Inside the Cathedral Arcade in Melbourne, Australia

Old-world charm meets fashionable spots in Melbourne. (Photo: Marriott International)

Weekend Getaways

3 Days in Melbourne: What to See, Eat and Do in Australia’s Arts and Culture Capital

In Melbourne, going out is a way of life. The city is famous for its coffee fixation, abundant arts festivals, “foodie” status and nonstop sporting events. You can’t turn a corner without coming face-to-face with oversized street art, striking architecture and intimidatingly fashionable locals. And at night, packed comedy clubs, streets saturated with live music and the best dining experiences tucked down unassuming laneways reign supreme.

Melbourne has distinct flavors you should sample on a three-day visit. To get a sense of all the city has to offer, the grandeur of the central metropolis is a natural starting point. Next, the grit and zest of the Inner North and the sublime waterfronts of Docklands and St. Kilda will take things to the next level. It takes just three days to fall in love. Here’s where to begin.

As always, check for travel guidelines and closures before planning your trip.

Friday: Explore the Central City

Colorful street art on Hosier Lane in Melbourne, Australia
Melbourne is famous for its street-art-filled laneways. (Photo: Marriott International)

For breakfast, get a taste of quintessential Melbourne at the resplendent, heritage-listed Queen Victoria Market. Melbourne city is full of sit-down breakfast and brunch spots from which you can take your pick, or start your day with a takeaway coffee paired with a pastry from one of the many friendly stallholders while you peruse the market.

Note: If you’re usually a latte or flat white kind of person, take this opportunity to order a “magic,” Melbourne’s speciality double ristretto. Any barista worth their stuff will know what you’re talking about.

Once you’ve sipped and shopped to your heart’s content, hop on a tram toward the Central Business District (CBD) for a tour of the city’s sprawling, endlessly photogenic laneways. You can take an official guided tour or make your way around the crisscrossing streets at your own pace. Thanks to Melbourne’s grid system and frequent trams, the central hub is remarkably easy to navigate.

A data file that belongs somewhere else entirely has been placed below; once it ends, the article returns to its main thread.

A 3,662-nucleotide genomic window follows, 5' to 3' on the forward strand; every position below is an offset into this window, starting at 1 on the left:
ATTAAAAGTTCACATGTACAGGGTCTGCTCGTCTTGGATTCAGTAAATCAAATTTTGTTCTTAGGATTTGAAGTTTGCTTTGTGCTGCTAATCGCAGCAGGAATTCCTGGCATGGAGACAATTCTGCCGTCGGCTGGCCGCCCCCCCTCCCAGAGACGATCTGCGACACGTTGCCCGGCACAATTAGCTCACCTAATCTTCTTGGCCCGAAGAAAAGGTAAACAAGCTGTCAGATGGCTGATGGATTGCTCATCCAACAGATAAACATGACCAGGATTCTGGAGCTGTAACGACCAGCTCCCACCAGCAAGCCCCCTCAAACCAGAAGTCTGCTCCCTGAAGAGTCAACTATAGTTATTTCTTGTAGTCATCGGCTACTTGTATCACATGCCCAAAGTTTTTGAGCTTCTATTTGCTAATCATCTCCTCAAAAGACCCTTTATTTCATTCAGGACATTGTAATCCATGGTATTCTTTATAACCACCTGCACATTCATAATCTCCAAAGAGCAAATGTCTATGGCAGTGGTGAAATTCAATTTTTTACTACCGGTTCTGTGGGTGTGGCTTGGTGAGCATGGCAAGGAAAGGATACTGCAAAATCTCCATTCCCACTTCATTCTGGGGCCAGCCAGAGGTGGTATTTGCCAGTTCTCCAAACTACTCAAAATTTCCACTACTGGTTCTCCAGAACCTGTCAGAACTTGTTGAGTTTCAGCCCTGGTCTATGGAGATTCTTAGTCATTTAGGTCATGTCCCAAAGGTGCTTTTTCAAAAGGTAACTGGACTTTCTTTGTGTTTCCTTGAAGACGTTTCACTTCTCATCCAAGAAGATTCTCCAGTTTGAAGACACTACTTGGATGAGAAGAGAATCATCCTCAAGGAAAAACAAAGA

Start at Flinders Street Station (taking in the iconic facade while you’re at it) and make your way down Degraves Street. Across Flinders Lane, you’ll find Centre Place, where you can trundle through Centreway Arcade and emerge onto Collins Street. In this short stretch, you’ll see the city transform from a coterie of quaint Italian joints (pizza for lunch at nearby Brunetti Oro, maybe?) and boutique shopping to hole-in-the-wall cafés with milk-crate seating. You’ll likely be serenaded along the way by buskers on each corner.

If you’re hungry for sensational photo ops and a side of retail therapy, take yourself to Block Arcade and flit through chocolatiers, tea rooms and jewelry stores to Little Collins. The final (high-ceilinged, gloriously sunlit, marble-tiled) stop on your flash tour of Melbourne’s arcades is Royal Arcade. It’s the oldest in Australia, so take the time to explore every splendid nook and stock up on quirky souvenirs.

To see more of the grungy side of Melbourne — an essential ingredient in the city’s appeal — trace back to Hosier Lane, and then travel up Flinders Lane to AC/DC Lane. This leg of your laneway tour is all about the city’s ever-evolving street artscape. Without paying a penny, you can take in a veritable smorgasbord of local artistry, from awe-inspiring to thought-provoking pieces.

When it comes to Melbourne’s art scene, the National Gallery of Victoria (NGV) is the more polished side of the coin. But far from the stuffy, dated stereotype of a prestigious gallery, the NGV’s permanent collection mirrors the city’s zeal, color and freshness. You can meander through the collection for free anytime, but don’t miss the chance to check out the seasonal exhibitions, as well. From the masters and classics to the wickedly unexpected, the NGV is always sure to serve up a jaw-dropper.

Reenter the beating heart of the CBD and get yourself to Chinatown, which spans Little Bourke Street from approximately Swanston to Spring. The Swanston Street side is bookended by towering red gates that mark the entryway to a bevy of restaurants offering almost every style of Asian cuisine. Frankly, it’s hard to go wrong. Try Supper Inn for informal yet droolworthy dining, or treat your taste buds to a meal at Flower Drum for upscale resplendence. Alternatively, opt for Shanghai Village for dumplings that never miss.

Saturday: Live Like a Local in the Inner North

A waiter carries a fancy cocktail on a tray; smoke surrounds the glass
Fitzroy is the perfect place to find a world-class cocktail. (Photo: Marriott International)

Nestled between Carlton and Collingwood sits Fitzroy, the diamond of Melbourne’s Inner North. Once a no-frills working-class neighborhood, after decades of gentrification it’s now an electric, exciting mishmash of old and new, blending its bohemian origins with a tangibly bougie flavor. While contemporary Fitzroy is a far cry from the days of yore, you’ll still find the streets populated with a mix of old-timers who’ve called this place home for aeons, backpackers, families and students seeking close access to the city and plentiful rooftop bars.

Simply put, it’s a must on any good Melbourne itinerary. How to get there? Hop on a tram from the center of the city or walk, depending on where you’re staying.

And your first stop? Brunch, of course. Options abound, depending on your preferences. If you’re after a classic Melbourne smashed avo, fully loaded granola or creative takes on eggs on toast, Archie’s All Day is your go-to. Alternatively, kick-start your morning with a wood-fired bagel from local favorite Mile End Bagels.